More than $13 billion in additional funding will be given to the National Disability Insurance Scheme (NDIS) over four years, bringing total funding for this period up to $122 billion when also taking into consideration contributions from the states and territories.
Around $12.7 million will be given to try and improve the health of people with intellectual disability by implementing three priority actions:
  • $6.7 million to improve the uptake and implementation of annual health assessments
  • $1.4 million to enable scoping and co-design of a model for a National Centre of Excellence in Intellectual Disability Health
  • $4.7 million for intellectual disability health curriculum development to support the delivery of specific and specialised content as part of tertiary education curricula
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Dr Sanjeevan Nagulendran   13/05/2021 7:19:44 AM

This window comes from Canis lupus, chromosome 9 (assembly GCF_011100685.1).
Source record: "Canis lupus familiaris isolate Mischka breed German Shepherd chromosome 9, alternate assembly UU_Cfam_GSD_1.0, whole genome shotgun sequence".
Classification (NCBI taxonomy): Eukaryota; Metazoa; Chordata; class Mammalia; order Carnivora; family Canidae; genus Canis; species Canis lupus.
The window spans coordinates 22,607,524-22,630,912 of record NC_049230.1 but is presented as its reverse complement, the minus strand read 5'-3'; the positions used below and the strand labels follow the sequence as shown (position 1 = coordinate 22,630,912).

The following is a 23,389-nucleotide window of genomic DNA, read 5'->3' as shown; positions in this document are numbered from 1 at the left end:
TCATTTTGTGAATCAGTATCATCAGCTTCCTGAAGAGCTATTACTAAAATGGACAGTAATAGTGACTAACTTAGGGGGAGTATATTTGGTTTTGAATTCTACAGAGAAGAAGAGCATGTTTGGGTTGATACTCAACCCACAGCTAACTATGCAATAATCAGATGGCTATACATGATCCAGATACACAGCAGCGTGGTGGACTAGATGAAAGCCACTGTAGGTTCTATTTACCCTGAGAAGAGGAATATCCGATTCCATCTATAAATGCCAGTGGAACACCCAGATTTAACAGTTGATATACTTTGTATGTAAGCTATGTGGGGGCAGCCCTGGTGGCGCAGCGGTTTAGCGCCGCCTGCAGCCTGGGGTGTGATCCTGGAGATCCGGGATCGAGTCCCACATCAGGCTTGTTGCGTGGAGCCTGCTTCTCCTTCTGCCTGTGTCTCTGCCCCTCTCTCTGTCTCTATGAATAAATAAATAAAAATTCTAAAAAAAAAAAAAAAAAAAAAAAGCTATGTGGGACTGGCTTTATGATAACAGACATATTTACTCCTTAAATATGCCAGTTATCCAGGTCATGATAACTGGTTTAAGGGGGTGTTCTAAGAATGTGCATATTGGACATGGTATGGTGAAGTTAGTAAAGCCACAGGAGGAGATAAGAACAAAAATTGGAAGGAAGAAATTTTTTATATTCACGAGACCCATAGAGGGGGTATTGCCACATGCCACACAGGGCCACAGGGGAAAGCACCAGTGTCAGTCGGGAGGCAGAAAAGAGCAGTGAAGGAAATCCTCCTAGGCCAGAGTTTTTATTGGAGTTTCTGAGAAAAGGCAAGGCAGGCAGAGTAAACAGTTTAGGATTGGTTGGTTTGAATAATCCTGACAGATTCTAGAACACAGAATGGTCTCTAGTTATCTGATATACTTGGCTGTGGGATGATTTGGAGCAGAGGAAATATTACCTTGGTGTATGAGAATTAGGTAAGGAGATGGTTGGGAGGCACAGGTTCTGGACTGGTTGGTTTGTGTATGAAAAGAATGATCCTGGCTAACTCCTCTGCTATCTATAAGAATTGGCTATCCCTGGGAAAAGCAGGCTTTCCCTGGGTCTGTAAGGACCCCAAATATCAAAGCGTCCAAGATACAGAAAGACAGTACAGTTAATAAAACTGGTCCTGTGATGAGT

Working at the coal face of mental health and seeing the increasing numbers of complex presentations that appear in our community I hope the extra money is not wasted. I would urge the government to encourage a more generous rebate for psychiatrists to the see concession card holders as well as those with drug and alcohol problems, as these patients with a mix of complex physical and mental problems can be very tricky for the GP to manage on their own without enough support! The public health system as I understand it through no fault of their own for mental health, as it is not fee for service is not driven or equipped to meet the demands of the clients in the community where I work in western sydney.

Dr Peter JD Spafford   13/05/2021 8:45:23 PM

The RACGP cannot see the forest for the trees. A minute increase in bulk billing incentives for some, more items for certain things with more complexity. This is a non budget for GPs, no change to the same old and essentially no extra funding to enable practices to function as going enterprises.